A study that analyzed children from nine countries—including more than 300 families in Durham—found that children raised in a dangerous neighborhood are more likely to exhibit aggressive behavior.
More than 1,290 families—from China, Colombia, Italy, Jordan, Kenya, the Philippines, Sweden, Thailand and the United States—took part in the study led by Ann Skinner, a researcher with Duke’s Center for Child and Family Policy. Although it has been widely accepted that there is a link between dangerous neighborhoods and aggressive children in the U.S., this was one of the first studies to examine the correlation internationally.
In neighborhoods that were determined to be dangerous, children displayed higher levels of aggression, Skinner said.
“We were able to replicate across the globe in a wide range of cultures, that when parents reported they lived in a dangerous neighborhood, we also saw increased levels of child aggression,” she said.
Skinner noted that this observation was previously only reported with domestic samples.
Since 2008, more than 300 Durham families were a part of the study that used parent responses to measure levels of child aggression—targeting behaviors like screaming and threatening others.
Although differing parenting techniques were not found to be an effective way to mediate aggression when in dangerous neighborhoods, the study found that parents in dangerous areas often opted for harsher parenting techniques, Skinner said—noting that this style elevated the levels of reported aggression.
“When children reported they felt they lived in a dangerous neighborhood, this was linked with harsher parenting methods, which were in turn linked with more child aggression,” she said. “Parent and child reports were mixed on this point, however, and this study only talks about correlations, not causes.”
She added that further study will be needed to determine how parenting techniques influence the displays of aggression in children.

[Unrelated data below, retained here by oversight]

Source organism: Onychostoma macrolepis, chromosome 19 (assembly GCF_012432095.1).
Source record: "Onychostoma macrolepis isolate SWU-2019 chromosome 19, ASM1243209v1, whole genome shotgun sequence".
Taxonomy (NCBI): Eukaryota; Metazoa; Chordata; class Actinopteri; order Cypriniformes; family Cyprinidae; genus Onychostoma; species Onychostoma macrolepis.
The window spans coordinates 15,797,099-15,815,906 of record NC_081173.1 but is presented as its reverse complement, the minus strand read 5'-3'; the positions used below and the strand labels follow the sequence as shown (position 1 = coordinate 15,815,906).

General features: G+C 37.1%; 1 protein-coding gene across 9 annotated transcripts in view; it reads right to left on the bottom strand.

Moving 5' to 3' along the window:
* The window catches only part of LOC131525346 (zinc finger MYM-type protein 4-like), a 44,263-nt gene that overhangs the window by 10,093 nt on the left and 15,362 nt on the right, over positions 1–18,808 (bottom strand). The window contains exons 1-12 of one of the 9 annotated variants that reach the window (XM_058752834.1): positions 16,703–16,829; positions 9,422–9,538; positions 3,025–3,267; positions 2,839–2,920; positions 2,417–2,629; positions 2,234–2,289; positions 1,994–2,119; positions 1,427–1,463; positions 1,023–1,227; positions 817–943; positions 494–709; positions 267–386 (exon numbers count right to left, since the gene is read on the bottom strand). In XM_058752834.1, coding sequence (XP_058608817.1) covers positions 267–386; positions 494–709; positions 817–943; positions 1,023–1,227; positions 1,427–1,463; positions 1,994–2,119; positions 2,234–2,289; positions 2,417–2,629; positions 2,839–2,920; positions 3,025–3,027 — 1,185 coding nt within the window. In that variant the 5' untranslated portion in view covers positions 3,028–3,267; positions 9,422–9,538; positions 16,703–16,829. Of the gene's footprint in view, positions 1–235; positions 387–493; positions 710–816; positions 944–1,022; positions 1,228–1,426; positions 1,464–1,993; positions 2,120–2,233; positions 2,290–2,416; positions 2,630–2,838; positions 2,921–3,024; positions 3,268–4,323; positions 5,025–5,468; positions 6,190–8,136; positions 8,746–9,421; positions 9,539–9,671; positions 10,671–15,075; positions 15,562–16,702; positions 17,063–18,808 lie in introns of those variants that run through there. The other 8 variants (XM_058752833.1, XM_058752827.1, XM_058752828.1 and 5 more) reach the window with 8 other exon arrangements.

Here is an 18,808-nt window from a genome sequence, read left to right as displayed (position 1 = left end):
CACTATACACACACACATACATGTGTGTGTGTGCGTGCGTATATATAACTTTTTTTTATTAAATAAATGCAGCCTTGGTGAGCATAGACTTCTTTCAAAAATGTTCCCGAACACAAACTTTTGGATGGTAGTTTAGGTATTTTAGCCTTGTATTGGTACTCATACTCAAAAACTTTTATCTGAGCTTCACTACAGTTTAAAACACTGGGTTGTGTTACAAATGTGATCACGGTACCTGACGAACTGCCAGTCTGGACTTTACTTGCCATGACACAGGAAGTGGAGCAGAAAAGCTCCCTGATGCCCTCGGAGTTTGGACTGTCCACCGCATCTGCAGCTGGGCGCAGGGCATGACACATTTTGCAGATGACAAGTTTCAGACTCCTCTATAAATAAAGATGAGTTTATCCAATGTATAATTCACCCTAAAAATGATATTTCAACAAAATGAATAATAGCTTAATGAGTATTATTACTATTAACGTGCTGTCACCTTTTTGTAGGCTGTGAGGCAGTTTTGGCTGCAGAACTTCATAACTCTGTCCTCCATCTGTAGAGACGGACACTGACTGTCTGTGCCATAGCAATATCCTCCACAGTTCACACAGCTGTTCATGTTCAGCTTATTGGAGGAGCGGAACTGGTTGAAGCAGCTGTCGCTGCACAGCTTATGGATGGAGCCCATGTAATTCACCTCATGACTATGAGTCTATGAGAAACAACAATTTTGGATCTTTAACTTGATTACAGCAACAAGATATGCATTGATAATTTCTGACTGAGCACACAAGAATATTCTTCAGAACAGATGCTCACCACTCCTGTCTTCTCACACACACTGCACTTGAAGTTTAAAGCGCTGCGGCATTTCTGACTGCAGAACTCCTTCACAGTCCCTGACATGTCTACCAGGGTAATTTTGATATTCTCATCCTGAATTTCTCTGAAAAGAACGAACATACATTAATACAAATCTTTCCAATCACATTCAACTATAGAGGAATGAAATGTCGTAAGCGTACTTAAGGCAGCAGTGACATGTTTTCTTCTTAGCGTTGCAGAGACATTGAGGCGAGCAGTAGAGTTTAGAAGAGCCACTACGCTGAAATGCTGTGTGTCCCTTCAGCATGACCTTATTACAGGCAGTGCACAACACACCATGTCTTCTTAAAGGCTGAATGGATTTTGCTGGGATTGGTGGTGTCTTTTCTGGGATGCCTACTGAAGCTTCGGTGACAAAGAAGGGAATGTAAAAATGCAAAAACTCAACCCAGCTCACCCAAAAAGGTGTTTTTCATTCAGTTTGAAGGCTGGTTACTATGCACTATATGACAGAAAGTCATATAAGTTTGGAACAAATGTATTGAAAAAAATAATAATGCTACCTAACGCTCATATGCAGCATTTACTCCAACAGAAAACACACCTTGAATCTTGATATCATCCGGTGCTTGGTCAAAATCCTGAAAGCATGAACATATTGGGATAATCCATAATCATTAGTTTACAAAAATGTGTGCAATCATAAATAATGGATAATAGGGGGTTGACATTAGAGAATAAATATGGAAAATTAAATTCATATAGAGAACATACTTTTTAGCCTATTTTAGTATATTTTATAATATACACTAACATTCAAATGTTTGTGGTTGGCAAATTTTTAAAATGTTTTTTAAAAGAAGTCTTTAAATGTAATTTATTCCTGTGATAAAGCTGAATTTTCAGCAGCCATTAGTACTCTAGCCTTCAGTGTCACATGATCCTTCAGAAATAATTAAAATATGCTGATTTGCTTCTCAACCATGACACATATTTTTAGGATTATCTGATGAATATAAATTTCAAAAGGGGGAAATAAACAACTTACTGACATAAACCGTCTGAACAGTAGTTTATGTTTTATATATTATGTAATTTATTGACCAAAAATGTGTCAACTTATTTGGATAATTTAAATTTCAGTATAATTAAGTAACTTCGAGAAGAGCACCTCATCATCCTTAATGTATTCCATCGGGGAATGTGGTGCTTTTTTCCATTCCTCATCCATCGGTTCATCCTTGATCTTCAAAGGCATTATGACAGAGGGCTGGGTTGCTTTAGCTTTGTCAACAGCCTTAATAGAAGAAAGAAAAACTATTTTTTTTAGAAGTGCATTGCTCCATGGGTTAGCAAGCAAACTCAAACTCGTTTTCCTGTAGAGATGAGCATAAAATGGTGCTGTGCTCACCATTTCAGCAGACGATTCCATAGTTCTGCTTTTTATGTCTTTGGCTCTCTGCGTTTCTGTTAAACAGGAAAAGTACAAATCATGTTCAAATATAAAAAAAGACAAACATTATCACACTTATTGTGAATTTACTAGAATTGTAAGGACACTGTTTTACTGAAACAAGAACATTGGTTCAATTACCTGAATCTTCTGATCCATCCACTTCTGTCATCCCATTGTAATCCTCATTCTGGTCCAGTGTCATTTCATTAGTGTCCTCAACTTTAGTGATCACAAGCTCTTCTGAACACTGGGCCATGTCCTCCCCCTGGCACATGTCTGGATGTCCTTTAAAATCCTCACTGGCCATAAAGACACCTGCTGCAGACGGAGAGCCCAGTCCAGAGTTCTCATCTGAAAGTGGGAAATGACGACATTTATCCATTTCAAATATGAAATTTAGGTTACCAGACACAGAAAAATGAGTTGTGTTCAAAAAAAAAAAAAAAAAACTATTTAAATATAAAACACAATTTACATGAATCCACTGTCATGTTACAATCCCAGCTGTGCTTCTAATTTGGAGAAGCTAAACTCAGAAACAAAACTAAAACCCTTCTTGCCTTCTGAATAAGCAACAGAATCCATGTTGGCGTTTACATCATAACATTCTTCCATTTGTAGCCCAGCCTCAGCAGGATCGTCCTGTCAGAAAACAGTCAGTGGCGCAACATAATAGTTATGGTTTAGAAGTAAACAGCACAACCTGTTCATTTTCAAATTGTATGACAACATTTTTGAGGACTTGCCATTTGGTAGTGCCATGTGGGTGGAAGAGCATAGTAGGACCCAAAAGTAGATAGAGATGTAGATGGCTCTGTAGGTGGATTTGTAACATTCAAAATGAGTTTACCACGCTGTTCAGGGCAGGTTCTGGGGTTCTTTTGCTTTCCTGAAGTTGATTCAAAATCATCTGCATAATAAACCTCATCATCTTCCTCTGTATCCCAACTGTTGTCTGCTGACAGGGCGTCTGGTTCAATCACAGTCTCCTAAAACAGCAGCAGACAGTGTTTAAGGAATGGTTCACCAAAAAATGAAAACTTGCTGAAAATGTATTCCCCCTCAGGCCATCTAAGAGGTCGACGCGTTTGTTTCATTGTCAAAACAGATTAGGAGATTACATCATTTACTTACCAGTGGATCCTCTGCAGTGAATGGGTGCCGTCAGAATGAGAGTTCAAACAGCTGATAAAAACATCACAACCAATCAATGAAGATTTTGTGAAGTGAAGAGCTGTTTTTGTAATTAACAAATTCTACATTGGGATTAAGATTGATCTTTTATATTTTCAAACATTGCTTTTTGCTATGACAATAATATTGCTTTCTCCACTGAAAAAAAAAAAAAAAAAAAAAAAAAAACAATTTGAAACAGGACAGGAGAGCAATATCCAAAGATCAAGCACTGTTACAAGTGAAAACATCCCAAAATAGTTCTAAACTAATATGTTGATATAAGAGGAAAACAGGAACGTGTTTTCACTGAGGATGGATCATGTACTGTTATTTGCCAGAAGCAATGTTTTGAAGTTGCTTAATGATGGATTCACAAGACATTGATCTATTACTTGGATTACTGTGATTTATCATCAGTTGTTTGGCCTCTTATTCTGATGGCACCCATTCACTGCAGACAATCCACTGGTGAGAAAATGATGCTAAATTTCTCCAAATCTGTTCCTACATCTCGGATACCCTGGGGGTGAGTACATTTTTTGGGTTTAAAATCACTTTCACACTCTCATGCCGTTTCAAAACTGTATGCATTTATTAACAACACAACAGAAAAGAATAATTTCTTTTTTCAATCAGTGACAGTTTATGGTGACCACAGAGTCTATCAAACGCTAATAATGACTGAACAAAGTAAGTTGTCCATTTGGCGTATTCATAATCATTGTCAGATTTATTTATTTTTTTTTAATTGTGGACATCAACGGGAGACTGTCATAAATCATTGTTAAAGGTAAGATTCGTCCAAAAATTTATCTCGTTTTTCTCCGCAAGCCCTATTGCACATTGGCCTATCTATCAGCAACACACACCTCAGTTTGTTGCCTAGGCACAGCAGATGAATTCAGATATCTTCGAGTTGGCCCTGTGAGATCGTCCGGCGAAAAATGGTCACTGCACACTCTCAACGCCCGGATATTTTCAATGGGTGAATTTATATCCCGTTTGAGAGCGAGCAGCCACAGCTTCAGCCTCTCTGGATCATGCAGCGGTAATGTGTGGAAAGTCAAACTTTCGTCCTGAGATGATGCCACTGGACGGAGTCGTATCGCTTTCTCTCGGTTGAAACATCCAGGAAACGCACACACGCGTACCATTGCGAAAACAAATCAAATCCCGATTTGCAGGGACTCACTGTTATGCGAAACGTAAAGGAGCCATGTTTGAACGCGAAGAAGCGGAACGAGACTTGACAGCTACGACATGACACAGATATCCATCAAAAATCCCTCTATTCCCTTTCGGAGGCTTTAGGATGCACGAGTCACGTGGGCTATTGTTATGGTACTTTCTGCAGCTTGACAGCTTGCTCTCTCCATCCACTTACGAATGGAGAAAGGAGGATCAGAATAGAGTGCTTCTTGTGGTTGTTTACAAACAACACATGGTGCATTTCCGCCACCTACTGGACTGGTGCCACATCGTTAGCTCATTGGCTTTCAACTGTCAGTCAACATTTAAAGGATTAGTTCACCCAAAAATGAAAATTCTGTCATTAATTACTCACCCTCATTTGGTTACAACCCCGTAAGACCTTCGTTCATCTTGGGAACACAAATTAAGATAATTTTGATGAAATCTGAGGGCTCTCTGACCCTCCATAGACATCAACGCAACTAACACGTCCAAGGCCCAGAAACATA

Throughout the nine countries of study, researchers asked families questions about their perception of the neighborhoods in which they lived. Using their answers, researchers then assigned levels of danger to the neighborhood.
The study distinguishes that it is the perception of danger that was taken into account rather than the statistics of crime in the area.
In all nine countries studied, both mother and father responses indicated an association between dangerous neighborhoods and child aggression, but this link was only reported in the children’s responses from five of the nine countries.
“In this particular manuscript, we were looking at neighborhood danger in a much broader context, and were trying to identify the mechanisms by which dangerous neighborhoods might affect child behavior,” Skinner said.
She noted, however, that they did not classify residents based on the danger of their neighborhoods, but rather allowed families to classify themselves based on their perception of their environment.
Beverly Thompson, director of the Durham Office of Public Affairs, said there are many organizations in Durham that are working with local “low-wealth or impoverished” families.
“East Durham is the city’s target area for crime reduction,” Thompson wrote in an email Friday.
One such group is Durham’s Partnership for Children. The organization works with the Durham community to help prepare children under the age of five for school. In order to qualify for the program, families must fall at or below the poverty level.
In its 2009-2010 Annual Report, Durham’s Partnership for Children noted that 56 percent of parents reported challenging behaviors for children at the beginning of the program and only 16 percent reported challenging behaviors at the end.
“To ensure every child in Durham enters school ready to succeed, we lead community strategies for children from birth to five [years of age] and their families that promote healthy development and learning and enhance access to high quality care,” Communications Manager Elaine Erteschik explained as the mission for Durham’s Partnership for Children.
A recent report by the Durham County school board found that there have been unnecessarily high suspension rates in the past several years. New guidelines are being put in place to help lower these rates—which disproportionately affect black and minority students and students with disabilities.
In North Carolina, during the 2011-12 school year, the North Carolina Bar Association reported that black students—who make up approximately 26 percent of the total student population—accounted for 56.8 percent of short-term suspensions in the state.
“In our sample, we recruited families from about 15 public and two private elementary schools across Durham in 2007-2008, and while we have a wide distribution of socioeconomic levels in our study, they are not evenly distributed across any specific neighborhoods, as this was not a main focus of our original grant,” Skinner said.
The families will continue to be monitored for about four years to continue collecting data as the children grow up, she added.